The piece of mind of having everything I need and easy reach at all times is priceless. And while I’ve fortunately never had to deploy my firearm and engage with it from my bag outside of training, the confidence and comfort of being ready and able to do so is reassuring.
Living in California’s Silicon Valley and maneuvering within the moderate to warm year-round temperatures there, carrying and concealing a defensive handgun and essential survival supplies can be challenging, especially when dressed in shorts and a T-shirt most of the time. Fortunately, the Remora is relatively small and light, given all the essentials I’m able to keep within. It’s also the type of bag that works well with casual wear, making it easy to blend into the crowd while discretely hiding in plain sight.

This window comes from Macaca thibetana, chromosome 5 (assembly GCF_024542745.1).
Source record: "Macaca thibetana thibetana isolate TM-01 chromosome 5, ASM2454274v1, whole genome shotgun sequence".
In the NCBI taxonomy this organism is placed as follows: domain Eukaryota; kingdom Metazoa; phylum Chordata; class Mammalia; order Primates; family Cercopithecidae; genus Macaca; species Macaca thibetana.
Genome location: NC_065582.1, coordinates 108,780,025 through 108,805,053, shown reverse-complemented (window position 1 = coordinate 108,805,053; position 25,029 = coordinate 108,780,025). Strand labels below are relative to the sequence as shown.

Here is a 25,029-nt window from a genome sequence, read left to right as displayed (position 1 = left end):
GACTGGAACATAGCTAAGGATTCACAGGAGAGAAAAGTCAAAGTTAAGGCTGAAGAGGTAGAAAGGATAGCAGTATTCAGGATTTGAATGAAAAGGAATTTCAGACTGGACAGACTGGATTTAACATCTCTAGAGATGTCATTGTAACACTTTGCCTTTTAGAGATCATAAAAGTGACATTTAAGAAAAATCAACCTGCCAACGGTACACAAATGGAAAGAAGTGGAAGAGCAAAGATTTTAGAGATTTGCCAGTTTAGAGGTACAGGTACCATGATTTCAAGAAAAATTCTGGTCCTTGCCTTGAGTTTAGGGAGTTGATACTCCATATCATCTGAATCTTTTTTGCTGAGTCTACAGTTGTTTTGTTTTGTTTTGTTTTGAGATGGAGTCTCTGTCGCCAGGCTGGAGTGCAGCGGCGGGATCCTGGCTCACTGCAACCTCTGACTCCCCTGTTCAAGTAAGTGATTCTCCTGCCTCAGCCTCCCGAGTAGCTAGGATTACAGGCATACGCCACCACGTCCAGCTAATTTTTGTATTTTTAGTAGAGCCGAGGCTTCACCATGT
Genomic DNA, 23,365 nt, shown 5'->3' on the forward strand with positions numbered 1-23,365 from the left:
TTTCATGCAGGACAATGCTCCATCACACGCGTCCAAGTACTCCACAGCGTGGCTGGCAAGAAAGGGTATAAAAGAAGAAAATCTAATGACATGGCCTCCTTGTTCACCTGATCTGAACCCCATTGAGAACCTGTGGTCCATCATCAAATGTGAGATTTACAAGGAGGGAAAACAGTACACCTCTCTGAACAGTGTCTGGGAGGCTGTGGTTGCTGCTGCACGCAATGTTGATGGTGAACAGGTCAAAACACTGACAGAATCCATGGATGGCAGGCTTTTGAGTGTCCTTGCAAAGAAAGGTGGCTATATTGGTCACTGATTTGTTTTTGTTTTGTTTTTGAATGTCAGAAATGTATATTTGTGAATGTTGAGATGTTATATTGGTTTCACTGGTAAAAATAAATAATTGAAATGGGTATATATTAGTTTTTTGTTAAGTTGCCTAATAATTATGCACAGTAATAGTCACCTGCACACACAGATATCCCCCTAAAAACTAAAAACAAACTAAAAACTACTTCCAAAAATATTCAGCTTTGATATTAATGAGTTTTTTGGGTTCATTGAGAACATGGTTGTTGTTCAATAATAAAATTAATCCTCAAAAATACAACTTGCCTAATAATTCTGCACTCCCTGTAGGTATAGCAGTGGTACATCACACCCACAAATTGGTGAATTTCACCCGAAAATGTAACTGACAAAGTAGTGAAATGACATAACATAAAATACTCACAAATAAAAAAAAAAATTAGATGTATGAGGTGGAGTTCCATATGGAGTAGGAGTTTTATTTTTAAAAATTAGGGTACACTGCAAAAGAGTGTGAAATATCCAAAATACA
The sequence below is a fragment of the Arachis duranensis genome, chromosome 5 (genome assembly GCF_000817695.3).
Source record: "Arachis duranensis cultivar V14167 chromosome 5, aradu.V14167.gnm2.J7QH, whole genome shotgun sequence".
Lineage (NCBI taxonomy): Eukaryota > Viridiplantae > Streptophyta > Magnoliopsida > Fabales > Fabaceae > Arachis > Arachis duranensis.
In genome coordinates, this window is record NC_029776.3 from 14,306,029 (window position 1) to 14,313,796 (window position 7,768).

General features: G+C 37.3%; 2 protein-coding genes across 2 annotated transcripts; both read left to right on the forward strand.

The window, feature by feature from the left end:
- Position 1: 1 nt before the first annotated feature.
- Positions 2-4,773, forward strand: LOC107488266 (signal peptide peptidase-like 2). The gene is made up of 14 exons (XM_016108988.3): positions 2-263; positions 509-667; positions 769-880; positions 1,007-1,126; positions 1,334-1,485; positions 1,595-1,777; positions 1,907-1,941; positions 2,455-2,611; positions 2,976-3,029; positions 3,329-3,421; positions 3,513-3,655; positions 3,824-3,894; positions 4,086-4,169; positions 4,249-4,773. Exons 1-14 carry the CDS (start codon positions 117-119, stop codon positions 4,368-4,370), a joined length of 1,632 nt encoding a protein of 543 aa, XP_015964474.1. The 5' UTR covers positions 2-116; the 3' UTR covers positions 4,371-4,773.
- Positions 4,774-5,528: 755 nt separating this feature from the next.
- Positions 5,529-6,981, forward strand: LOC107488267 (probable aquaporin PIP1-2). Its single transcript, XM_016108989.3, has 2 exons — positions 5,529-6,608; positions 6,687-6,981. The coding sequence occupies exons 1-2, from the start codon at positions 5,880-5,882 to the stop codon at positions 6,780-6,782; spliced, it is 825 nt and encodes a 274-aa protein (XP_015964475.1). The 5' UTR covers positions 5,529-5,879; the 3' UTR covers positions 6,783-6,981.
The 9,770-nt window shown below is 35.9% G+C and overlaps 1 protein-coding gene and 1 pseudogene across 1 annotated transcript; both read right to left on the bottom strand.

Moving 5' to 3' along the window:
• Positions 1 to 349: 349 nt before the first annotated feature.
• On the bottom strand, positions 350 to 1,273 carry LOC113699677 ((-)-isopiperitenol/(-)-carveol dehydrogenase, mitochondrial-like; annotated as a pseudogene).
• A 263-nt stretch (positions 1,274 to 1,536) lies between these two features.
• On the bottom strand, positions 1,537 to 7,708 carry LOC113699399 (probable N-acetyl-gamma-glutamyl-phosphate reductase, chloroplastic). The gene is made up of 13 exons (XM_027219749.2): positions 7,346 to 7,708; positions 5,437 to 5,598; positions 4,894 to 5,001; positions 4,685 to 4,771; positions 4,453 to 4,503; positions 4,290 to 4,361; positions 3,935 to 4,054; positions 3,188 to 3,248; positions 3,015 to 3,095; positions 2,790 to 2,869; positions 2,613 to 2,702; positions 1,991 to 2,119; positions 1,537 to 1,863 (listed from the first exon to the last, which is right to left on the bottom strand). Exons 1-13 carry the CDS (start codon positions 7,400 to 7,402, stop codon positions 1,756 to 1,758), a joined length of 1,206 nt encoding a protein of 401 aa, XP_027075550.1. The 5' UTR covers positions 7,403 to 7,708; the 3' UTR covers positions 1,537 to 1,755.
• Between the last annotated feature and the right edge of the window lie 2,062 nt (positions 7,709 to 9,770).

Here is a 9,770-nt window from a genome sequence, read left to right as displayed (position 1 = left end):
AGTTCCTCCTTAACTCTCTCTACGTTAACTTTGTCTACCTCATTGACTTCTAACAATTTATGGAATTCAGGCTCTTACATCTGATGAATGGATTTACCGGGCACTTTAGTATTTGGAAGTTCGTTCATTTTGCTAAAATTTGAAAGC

When starting my journey into the law enforcement special operations world 2 decades ago, a Special Forces friend and mentor once mentioned the phrase, “Two is one and one is none.” He was referring to the need to have built-in redundancy for success and carry two of everything essential in your kit needed for duty, battle and survival.
That mantra has stuck with me and my teammates for decades now, ensured mission success and survival many times over … and now it carries over into off-duty life to good effect. As a result, one will see several items duplicated in both my personal carry and vehicle bug-out bags lists in this article.